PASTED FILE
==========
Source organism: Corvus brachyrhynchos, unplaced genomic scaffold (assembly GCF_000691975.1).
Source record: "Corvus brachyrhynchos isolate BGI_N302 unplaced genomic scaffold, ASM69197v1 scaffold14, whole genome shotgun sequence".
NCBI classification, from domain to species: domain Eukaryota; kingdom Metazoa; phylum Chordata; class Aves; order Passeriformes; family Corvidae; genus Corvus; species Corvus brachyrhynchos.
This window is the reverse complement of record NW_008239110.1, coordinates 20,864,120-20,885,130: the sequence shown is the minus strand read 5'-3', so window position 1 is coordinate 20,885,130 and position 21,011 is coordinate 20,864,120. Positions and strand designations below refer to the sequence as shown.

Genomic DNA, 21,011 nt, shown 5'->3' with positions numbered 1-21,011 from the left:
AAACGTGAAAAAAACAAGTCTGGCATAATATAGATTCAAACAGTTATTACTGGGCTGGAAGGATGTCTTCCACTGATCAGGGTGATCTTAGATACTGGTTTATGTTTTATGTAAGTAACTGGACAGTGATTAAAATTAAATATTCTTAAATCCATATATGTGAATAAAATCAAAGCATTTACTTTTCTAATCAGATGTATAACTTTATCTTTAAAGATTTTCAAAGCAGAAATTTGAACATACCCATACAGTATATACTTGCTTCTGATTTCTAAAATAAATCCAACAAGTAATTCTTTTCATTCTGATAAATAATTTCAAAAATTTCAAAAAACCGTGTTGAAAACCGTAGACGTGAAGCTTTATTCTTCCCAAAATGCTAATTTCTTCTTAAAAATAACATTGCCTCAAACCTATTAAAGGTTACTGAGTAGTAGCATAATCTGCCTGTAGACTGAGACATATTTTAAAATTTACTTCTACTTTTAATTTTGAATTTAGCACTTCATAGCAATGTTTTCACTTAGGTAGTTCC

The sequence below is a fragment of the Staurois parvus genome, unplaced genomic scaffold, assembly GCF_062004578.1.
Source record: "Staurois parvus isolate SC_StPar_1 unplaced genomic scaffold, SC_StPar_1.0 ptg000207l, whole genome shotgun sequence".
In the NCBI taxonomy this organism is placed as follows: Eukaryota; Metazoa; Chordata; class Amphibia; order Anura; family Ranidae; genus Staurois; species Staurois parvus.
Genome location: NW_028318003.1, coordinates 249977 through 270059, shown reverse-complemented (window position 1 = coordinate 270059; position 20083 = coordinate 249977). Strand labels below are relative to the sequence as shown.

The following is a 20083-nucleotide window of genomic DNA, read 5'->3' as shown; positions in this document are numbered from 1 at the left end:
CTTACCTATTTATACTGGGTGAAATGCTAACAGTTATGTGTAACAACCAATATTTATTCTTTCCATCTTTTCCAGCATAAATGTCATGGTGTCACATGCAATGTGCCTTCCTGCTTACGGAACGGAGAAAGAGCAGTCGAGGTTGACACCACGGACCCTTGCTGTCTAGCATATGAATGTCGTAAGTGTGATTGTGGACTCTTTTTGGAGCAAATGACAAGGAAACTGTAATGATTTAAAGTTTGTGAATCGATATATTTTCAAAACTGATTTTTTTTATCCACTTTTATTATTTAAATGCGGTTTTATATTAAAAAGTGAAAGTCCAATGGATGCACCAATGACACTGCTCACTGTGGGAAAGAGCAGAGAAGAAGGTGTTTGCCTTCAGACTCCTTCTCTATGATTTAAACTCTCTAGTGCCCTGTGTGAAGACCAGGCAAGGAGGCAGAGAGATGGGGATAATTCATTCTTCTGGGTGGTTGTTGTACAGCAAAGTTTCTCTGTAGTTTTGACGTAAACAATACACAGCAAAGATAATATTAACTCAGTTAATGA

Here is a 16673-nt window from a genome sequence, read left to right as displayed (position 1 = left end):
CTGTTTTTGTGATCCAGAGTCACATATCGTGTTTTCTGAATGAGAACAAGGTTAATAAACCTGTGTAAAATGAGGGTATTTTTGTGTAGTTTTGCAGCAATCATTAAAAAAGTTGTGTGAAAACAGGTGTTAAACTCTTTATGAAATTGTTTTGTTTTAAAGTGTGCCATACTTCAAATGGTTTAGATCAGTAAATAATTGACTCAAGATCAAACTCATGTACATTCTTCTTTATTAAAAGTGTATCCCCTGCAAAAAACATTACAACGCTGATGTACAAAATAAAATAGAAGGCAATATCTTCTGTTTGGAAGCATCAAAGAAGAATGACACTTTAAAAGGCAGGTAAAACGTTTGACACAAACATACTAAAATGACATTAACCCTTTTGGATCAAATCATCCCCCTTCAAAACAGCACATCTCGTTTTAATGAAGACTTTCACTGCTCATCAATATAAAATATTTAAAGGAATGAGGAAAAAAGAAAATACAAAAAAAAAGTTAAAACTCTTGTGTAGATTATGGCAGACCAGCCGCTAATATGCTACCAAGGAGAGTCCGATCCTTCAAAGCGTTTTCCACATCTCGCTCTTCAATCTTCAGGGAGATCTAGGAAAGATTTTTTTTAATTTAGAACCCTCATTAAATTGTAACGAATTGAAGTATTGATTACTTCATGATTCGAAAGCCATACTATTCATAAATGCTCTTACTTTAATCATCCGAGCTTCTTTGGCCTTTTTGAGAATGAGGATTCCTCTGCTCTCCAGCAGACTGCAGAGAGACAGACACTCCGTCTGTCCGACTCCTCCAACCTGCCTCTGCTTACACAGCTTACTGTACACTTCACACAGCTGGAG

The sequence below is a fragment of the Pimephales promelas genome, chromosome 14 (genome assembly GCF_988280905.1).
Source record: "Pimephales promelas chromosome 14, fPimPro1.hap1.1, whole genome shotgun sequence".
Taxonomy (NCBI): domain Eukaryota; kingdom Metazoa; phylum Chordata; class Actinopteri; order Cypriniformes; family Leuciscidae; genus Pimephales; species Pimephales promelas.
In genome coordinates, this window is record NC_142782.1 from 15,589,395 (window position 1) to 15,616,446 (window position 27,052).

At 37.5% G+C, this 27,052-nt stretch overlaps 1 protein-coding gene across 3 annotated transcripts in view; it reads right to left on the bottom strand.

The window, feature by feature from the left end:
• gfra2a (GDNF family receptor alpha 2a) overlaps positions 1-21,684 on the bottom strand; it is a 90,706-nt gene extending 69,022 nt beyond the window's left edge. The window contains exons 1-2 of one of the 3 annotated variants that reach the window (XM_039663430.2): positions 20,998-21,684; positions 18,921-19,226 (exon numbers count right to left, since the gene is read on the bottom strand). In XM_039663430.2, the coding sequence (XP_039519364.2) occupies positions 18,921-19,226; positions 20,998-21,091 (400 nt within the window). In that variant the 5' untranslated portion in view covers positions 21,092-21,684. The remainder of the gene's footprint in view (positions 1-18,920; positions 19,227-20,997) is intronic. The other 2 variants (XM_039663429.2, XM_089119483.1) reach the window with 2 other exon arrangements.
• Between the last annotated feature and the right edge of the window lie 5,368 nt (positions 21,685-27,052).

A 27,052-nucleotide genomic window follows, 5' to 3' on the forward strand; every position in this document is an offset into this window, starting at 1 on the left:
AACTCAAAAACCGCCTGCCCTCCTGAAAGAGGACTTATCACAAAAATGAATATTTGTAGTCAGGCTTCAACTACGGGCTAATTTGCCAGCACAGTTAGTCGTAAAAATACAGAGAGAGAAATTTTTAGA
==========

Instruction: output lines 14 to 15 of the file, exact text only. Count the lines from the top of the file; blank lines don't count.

CTGTTTTTGTGATCCAGAGTCACATATCGTGTTTTCTGAATGAGAACAAGGTTAATAAACCTGTGTAAAATGAGGGTATTTTTGTGTAGTTTTGCAGCAATCATTAAAAAAGTTGTGTGAAAACAGGTGTTAAACTCTTTATGAAATTGTTTTGTTTTAAAGTGTGCCATACTTCAAATGGTTTAGATCAGTAAATAATTGACTCAAGATCAAACTCATGTACATTCTTCTTTATTAAAAGTGTATCCCCTGCAAAAAACATTACAACGCTGATGTACAAAATAAAATAGAAGGCAATATCTTCTGTTTGGAAGCATCAAAGAAGAATGACACTTTAAAAGGCAGGTAAAACGTTTGACACAAACATACTAAAATGACATTAACCCTTTTGGATCAAATCATCCCCCTTCAAAACAGCACATCTCGTTTTAATGAAGACTTTCACTGCTCATCAATATAAAATATTTAAAGGAATGAGGAAAAAAGAAAATACAAAAAAAAAGTTAAAACTCTTGTGTAGATTATGGCAGACCAGCCGCTAATATGCTACCAAGGAGAGTCCGATCCTTCAAAGCGTTTTCCACATCTCGCTCTTCAATCTTCAGGGAGATCTAGGAAAGATTTTTTTTAATTTAGAACCCTCATTAAATTGTAACGAATTGAAGTATTGATTACTTCATGATTCGAAAGCCATACTATTCATAAATGCTCTTACTTTAATCATCCGAGCTTCTTTGGCCTTTTTGAGAATGAGGATTCCTCTGCTCTCCAGCAGACTGCAGAGAGACAGACACTCCGTCTGTCCGACTCCTCCAACCTGCCTCTGCTTACACAGCTTACTGTACACTTCACACAGCTGGAG

The sequence below is a fragment of the Pimephales promelas genome, chromosome 14 (genome assembly GCF_988280905.1).